1. Lemme answer one of your questions!

      1) the post as a whole is a lot of effort – because I like to make it look presentable obviously. Some reviews are easier than others and sometimes I love a book so much that the review requires zero effort! Those are my favourites.

      1. Cool, thanks for answering one of my questions!
        Ah, so you would say your biggest challenge is just the technical side of blogging the review? Writing the review itself is either easy or very easy?

  26. Seriously, I can totally relate.

    Reviews are important, it’s all part of the sharing and suggesting process. And the fact that and AUTHOR said this, shocked me! That’s one of your main ways to get promoted, gone down the drain. Talk about ruining your career! Anyways, yeah. Reviews are great ways to recommend. This was an intresting post!

    I’m no author, I’m just a book blogger. This topic really bugs me, so I wrote a post about it. About book blogging. About why we book blog? What’s the point? The benefits? Pros and cons. I know your post is a little different but still up for discussion.
    Keep writing and inspiring,
    Train Of Thought

  27. Reviews are part of the whole process of creativity. Any author who wants to ignore reader feedback has got to be incredibly conceited or ridiculously complacent. You write to produce reactions and emotive responses from readers. The process of writing is also one of learning, that’s why reviews are so valuable. Even the worst review, the ones that hurt you to your very core, may also have something to teach you.

  28. I’m curious to know what the author was responding to in the first place. Don’t get me wrong; I think book reviews are essential, for all the reasons everyone above has stated. But I could see why an author would be frustrated with book reviews. Perhaps they don’t want to see their artistic work be reduced to simply a product of consumption. Maybe they have a book that’s just difficult to review. Some people will absolutely love it, while others no longer own a copy, because they’ve already set it on fire.

    I guess this comes from my own frustration with book reviews. I’ve read far too many reviews that miss the point of the book. For example, people complain that Viramontes’ Under the Feet of Jesus does not have a real plot. And I agree with them, but when you’re writing about terrible migrant working conditions, it helps not to have a plot. You want you’re readers to feel stuck, just like the characters. When book reviews don’t match up with the author’s intentions/motivations/social commentary, I could see why the author might deem them irrelevant.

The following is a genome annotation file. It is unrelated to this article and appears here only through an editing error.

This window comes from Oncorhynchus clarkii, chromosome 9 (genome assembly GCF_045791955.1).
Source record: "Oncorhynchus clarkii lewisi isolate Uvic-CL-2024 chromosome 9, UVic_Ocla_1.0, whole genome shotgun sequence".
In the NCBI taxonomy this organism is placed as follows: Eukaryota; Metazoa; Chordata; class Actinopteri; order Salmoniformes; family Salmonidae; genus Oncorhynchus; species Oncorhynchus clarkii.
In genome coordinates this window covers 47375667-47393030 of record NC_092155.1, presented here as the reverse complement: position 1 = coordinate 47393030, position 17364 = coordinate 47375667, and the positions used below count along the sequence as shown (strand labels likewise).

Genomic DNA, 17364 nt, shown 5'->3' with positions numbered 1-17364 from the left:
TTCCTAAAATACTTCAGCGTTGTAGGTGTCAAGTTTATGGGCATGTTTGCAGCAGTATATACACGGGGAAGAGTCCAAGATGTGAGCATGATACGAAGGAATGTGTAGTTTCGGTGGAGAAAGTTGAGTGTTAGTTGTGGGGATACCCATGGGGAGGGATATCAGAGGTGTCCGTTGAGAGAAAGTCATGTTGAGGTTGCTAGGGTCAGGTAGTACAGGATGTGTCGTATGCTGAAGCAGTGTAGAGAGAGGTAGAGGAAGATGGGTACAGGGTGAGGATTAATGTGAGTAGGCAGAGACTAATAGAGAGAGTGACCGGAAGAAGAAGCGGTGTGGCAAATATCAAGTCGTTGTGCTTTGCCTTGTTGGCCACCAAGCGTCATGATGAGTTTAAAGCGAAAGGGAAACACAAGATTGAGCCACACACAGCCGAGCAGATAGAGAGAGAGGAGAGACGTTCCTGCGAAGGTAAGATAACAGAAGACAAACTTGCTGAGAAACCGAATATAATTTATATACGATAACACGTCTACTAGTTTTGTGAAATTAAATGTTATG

Book reviews totally have a purpose. Like you said, they’re vital. They shape how we view and decide which books to read, and maybe even how we feel about them afterwards. However, when one is thinking about literary analysis, I think “What’s the Point of Book Reviews?” is a valid question.

    On the other hand, maybe the author in your post just got a terrible review and can’t get over it. Then no wonder they don’t like reviews.

  29. Book reviews are very important. I think they should be viewed as opinion, like most pieces that are based on opinions. They can get a conversation going between two readers and introduce books to other audiences.

    I personally write book reviews for myself so I can remember the finer points of a book down the road, but also because in the technological age I feel like it’s important that the book have a base on the internet. Many of my reviews don’t get a lot of comments but they get a lot of likes. So whether that is people saving the review to read later, or someone wanting to remember the book for later, I see that as a positive thing.

    I am also a writer. So book reviews for me, mean two things: 1) I am consuming a work of fiction which has something to teach me no matter what the content or subject, 2) I am promoting the work of another writer, 3) Regardless of the opinion of the review it’s essentially a critique of writing.

    After sitting through many workshops I have learned one important fact: when someone critiques your writing you take what you find important and useful and you apply it. There isn’t a writer out there who can’t benefit from constructive feedback and that’s what I attempt to do in my reviews.

    1. And you’re 100% right. I don’t know what this author was even on when she made that comment that they don’t matter. For a new writer and especially a self published one, I’d have thought that reviews were critical to see what readers are and are not liking about your work. Even bad reviews (honest and genuine ones) aren’t anything to be ashamed of x

  30. Woohoo! I’m not a writer at all, but I definitely depend on book reviews to let me know the next great thing to get my eyes on. I also get a huge kick out of a terribly written review..
    But from the author’s perspective, maybe he was trying to go after some type of independence in his writing.. he writes to write and is oblivious to the public opinion.